By Christopher Arthmann, New Business Creation Lead, NEC’s Innovation Division
Have we really changed that much?
If you look at the basics, maybe not. We still eat, we still sleep, we still want to get from one place from another, we all want shelter and clothing; we want to be entertained, communicate with others, reduce risk in our lives and maintain health. At the most basic level our needs and wants really haven’t changed. So what has changed? Something has changed. Just look around. And, what does this mean to an innovator of IIoT products?
When we think of innovation, we think of radical change, disruptive change that has the power to shift industry and society. The internet has transformed how we communicate, do business, maintain social relationships, entertain and more. Moving from horse and buggy to the automobile transformed how we work, live and play. The television has transformed societal views, shaped consumer behavior and popular culture. Also, these disruptive technologies created new industries needed to sustain and grow the increasing demand as adoption shifts towards this “better way.” So, what’s going on here?
Well, the internet without a doubt provides a better way to communicate (sharing information is communicating...) and since business, and most human interaction, is driven by communication the internets impact on our world makes sense. When it comes to comparing the horse and buggy to the automobile, the automobile is clearly a better way of transportation. And, there is no doubt the television is a better way of entertainment for the gain if multi-sensory input if nothing else. So how can we benefit from this information?
What if, instead of trying to create new, disruptive solutions we can look at the world today, as it is, and ask ourselves – can we do it better?
IIoT – A Better Way
Technology aside, what value is derived from IIoT? A better way of communicating with and between physical devices that can sense, hear and see the world around them. Why is this important? Human beings interpret the world around us through sensory input (taste, touch, smell, hearing, seeing) and transfer that interpretation to other human beings through communication. Now that we are able to arm physical devices with advanced communication capabilities, including sensory input, a new set of opportunities present themselves. We now have the potential to capture human sensory input without the human and ultimately enhance the human senses.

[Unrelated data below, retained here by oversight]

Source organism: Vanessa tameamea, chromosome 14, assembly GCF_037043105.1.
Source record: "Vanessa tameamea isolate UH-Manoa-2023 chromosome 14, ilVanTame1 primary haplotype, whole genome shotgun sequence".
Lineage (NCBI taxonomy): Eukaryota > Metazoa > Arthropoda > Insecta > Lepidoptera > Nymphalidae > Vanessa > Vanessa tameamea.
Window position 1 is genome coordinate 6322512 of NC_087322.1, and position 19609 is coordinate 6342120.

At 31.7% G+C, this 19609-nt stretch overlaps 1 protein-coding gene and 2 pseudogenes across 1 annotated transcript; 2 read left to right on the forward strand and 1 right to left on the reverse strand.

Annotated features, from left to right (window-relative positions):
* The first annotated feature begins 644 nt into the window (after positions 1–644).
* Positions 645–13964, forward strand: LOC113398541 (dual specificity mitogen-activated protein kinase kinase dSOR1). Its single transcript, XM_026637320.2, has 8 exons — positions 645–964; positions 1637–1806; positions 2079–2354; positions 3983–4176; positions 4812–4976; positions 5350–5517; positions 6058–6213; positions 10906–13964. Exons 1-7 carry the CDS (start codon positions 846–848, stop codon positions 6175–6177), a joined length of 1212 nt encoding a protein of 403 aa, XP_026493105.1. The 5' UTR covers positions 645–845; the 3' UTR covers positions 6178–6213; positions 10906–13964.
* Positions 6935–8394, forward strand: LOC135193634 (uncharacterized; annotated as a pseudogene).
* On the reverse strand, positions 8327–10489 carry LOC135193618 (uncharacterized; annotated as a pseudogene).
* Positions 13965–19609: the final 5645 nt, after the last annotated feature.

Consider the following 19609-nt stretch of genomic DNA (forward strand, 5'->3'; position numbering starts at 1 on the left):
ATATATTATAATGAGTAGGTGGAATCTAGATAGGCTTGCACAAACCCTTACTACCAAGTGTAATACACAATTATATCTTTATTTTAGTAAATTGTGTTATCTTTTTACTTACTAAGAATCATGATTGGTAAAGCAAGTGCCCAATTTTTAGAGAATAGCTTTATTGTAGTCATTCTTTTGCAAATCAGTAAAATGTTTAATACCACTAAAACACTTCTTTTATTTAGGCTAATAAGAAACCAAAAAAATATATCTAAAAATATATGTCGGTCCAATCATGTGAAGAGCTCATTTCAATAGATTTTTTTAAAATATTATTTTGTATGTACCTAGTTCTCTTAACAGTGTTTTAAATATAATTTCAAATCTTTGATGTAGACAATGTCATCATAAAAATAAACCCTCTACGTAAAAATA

Now that we know what we’re dealing with, where can we apply our understanding of IIoT value to do something better? Let’s look at some validation in the world to help steer us in the right direction.
IIoT Success Examples – “A Better Way”
Product maintenance. What if a product could tell us it was failing before it failed? Before IIoT, products had no way of telling us they were breaking down and needed to be replaced. A proactive approach to product maintenance where devices sense trouble and let us before this go from bad to worse is clearly a better way.
Health & Fitness monitoring. What if our heart could tell us it was beating too fast or not enough? The ability to baseline and track vital signs and activity over time is clearly a better way than seeing a doctor every couple of months to see if the actions you are taking are working.
Environmental Monitoring. Before IIoT, we had to go onsite, take samples of the environment and bring them back to a lab for testing. With IIoT, sensors have the ability to measure environmental changes in real time while providing that information over the internet to a scientist for analysis. Less time consuming, more accurate measurements, the ability to capture more data – a better way for sure.
What is “Better” Anyways?
If necessity if the mother of invention, a better way may be the father. From horse and buggy to automobile and autonomous automobile or radio to television, video on demand and mobile video, a better way wins.
While “better” is subjective, approaching IIoT from this viewpoint may help us stay grounded, focus on problems before technology and ensure IIoT products aren’t developed just because we can or think it makes sense. You could be the next person or company to advance what has been and will be important.
Read more by Christopher Arthmann in the recent IIC Journal of Innovation.
- How technologies have historically increased productivity: https://en.wikipedia.org/wiki/Productivity_improving_technologies_(economic_history)
- ©Bud Light super bowl ad; copyrights solely owned by Anheuser-Busch InBev SA/NV and its affiliates; source: YouTube<https://www.youtube.com/watch?v=p4tqdGPnVPg>
- ©Change Impact Assessment: http://www.arborsys.com/Change-Impact-Assessment-Part-1.html
- ©2008 David Harkins; source: http://www.davidharkins.com/change-adoption-curve/
- The effects of logistics capabilities on firm performance: Customer-focused versus information-focused capabilities
- Zhao, Meng; Droge, Cornelia, The effects of logistics capabilities on firm performance: Customer-focused versus information-focused capabilities, Journal of Business Logistics; Hoboken22.2 (2001): 91-108.